top of page

Proton Therapy in central nervous system tumors

Galina Dmitrievna G., 61 years old, suffers from Anaplastic glioma.

In 2012, she was diagnosed with a tumor completely by chance. I went on vacation to Korea, where they placed us in a medical facility for examination. According to the results of the scan, a neoplasm was found in the brain, and the doctors recommended that I fly to Russia for treatment or have surgery with them. I decided to stay in the Korean hospital where I had trepanation and the tumor was removed. Histology showed that the neoplasm was benign, and I calmly returned home.

But since then, he has periodically traveled from Kamchatka to St. He began to fly to St. Petersburg. Apparently, such vigilance was justified: seven years after the operation, in 2019, a doctor from Academician Pavlov Medical University conducted an MRI and, analyzing the results of the study, saw the growth of the neoplasm. He offered thermal destruction of the tumor and helped me with quota registration. The new histology showed that the pathology in the brain was unfortunately malignant.

Radiation therapy was supposed to be the next step and I was recommended to apply it at the Medical Institute in Pesochny. Berezina Sergey (MIBS) as an institution with the most modern technology. I went to the reception - I liked it, realized that I was in good hands. Radiation course completed on the TrueBeam device.

After the protocol, a long-term drug treatment would begin. The doctors didn't insist on getting chemo in MIBS, they told me to turn to someone I could trust. I've been looking for "my" oncologist for a long time. I went around many clinics, shed tears of desperation: a specialist as sensitive as a digger is needed here, they are not kidding with the brain. I've been to many doctors, but I didn't feel like this was what I was looking for.

Finally, at the beginning of 2020, a patient friend from Murmansk advised me to find Mikhail Yuryevich Anishkin. And - what a coincidence! - He also worked in MIBS. Before the appointment, they took all the tests and medical documents from me and delivered them to the doctor. Mikhail Yuryevich got acquainted with my story and I was taken to him for consultation. I was very worried, but Mikhail Yuryevich made the best impression. When you communicate with him, you immediately understand that he is a very competent doctor and a very caring, attentive person. He speaks like a colleague (of course in the language I understand), always explaining in detail what he is doing and how he changes the appointment.

Mikhail Yuryevich prescribed temozolomide for me, already 18 cycles have been completed. To first set up her appointment every two months, St. Petersburg, then quarterly, now the frequency has dropped to once every six months. The doctor always carefully asked what hurts, what worries, and based on this, he chose the dosage of drugs. And it helped so subtly that there were no "side effects" (nausea).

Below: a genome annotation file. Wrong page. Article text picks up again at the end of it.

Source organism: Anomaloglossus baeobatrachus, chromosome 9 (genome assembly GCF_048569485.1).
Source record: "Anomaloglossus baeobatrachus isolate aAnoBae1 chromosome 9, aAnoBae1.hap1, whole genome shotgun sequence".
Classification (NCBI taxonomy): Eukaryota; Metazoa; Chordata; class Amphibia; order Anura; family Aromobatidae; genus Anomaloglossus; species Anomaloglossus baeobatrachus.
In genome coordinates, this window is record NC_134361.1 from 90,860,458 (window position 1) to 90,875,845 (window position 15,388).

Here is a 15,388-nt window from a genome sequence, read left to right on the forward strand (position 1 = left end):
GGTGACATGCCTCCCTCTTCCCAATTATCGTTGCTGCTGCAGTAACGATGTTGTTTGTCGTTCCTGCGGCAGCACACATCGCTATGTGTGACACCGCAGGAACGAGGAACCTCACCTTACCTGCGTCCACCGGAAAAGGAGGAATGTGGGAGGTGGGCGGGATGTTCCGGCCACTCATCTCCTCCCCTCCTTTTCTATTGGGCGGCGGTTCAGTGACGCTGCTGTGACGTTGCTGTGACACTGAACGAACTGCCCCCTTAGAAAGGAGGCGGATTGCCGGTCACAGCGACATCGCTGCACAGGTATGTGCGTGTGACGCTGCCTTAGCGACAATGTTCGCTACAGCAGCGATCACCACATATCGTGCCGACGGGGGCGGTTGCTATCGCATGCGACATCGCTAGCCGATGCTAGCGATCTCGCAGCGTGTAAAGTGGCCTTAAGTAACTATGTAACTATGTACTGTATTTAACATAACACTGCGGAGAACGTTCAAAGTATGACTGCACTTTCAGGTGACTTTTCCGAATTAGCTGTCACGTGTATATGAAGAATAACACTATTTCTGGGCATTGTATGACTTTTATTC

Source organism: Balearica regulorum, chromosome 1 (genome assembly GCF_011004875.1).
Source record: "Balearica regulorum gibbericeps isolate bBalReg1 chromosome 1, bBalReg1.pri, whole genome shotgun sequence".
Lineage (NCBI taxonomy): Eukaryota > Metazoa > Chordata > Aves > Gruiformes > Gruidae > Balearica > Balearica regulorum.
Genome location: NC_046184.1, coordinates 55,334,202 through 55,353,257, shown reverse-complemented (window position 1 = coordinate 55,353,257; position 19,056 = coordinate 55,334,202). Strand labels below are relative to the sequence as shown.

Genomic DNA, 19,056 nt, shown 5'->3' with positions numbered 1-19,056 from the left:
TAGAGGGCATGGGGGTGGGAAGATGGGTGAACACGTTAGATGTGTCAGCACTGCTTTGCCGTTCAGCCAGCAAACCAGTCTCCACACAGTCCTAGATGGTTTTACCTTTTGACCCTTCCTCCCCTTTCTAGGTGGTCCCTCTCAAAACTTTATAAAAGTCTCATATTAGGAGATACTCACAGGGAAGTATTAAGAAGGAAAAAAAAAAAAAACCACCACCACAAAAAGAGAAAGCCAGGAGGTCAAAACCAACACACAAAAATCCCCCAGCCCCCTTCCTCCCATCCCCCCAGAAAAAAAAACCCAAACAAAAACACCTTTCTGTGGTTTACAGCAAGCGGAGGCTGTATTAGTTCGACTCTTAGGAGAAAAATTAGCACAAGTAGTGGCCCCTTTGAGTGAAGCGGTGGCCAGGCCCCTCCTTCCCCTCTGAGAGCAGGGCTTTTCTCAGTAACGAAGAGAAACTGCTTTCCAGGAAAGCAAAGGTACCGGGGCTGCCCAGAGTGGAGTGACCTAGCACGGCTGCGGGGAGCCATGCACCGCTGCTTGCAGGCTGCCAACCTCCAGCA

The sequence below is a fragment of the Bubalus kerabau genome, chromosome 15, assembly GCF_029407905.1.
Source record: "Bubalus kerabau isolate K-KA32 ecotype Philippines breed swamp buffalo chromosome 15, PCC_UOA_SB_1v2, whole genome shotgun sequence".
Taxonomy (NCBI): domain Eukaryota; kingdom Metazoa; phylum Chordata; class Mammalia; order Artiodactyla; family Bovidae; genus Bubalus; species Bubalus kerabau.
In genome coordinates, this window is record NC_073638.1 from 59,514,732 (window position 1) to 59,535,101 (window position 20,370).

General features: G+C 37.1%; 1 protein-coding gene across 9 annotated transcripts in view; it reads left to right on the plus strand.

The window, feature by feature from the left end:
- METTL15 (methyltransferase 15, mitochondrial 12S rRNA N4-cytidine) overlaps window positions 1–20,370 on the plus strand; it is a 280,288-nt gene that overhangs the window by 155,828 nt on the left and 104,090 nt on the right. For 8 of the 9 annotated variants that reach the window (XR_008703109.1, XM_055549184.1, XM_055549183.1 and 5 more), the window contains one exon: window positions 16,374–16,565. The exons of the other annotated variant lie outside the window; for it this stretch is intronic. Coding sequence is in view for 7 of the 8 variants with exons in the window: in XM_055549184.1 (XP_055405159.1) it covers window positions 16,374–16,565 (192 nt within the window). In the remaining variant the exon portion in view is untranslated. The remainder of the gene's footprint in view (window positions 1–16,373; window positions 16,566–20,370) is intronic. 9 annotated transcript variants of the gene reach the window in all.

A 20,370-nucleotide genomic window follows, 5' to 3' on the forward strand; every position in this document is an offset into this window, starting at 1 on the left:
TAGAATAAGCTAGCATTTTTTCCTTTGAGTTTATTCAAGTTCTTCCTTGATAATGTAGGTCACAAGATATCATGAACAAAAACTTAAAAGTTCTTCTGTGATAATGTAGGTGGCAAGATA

I also want to note the quality of the medical reports and advice that Mikhail Yuryevich gave to the doctors at my place of residence: they are so detailed and complete that no questions are asked.

Two years passed, my condition stabilized, now there is no cure. But Mikhail Yuryevich suggested that in six months do an MRI and sign up for a consultation with him. And I will definitely heed my doctor's advice!

Oncologist, head of the outpatient oncology department Mikhail Yuryevich Anishkin Head of the Department of Outpatient Oncology at MIBS Mikhail Yurievich Anishkin Galina Dmitrievna, in the spring of 2020, requested a consultation in the spring of COVID-19, which should solve two critical questions: revealed in the latest MRI of the brain What should be done with the new pathological contrast focus (and for how long should Temozolomide therapy (if any) be continued after radiation therapy for anaplastic glioma recurrence?

How to distinguish post-radiation changes in the brain from a new tumor scan is one of the most difficult problems in neurooncology. Often times a clear answer in the here and now is simply impossible. To resolve this issue, two teams of MIBS radiologists, MRI and PET-CT specialists, would need to work together in the coming months. The primary interpretation of the situation was correct, not in favor of drop-outs, as time has shown.

Considering the preliminary results of the key multicenter international study from CATNON, published in the fall of 2017, which demonstrated the benefits of long-term maintenance chemotherapy for patients with anaplastic glioma, the patient was advised to continue treatment. Currently, Galina Dmitrievna is observed in our center, and control examinations are carried out several times a year.


bottom of page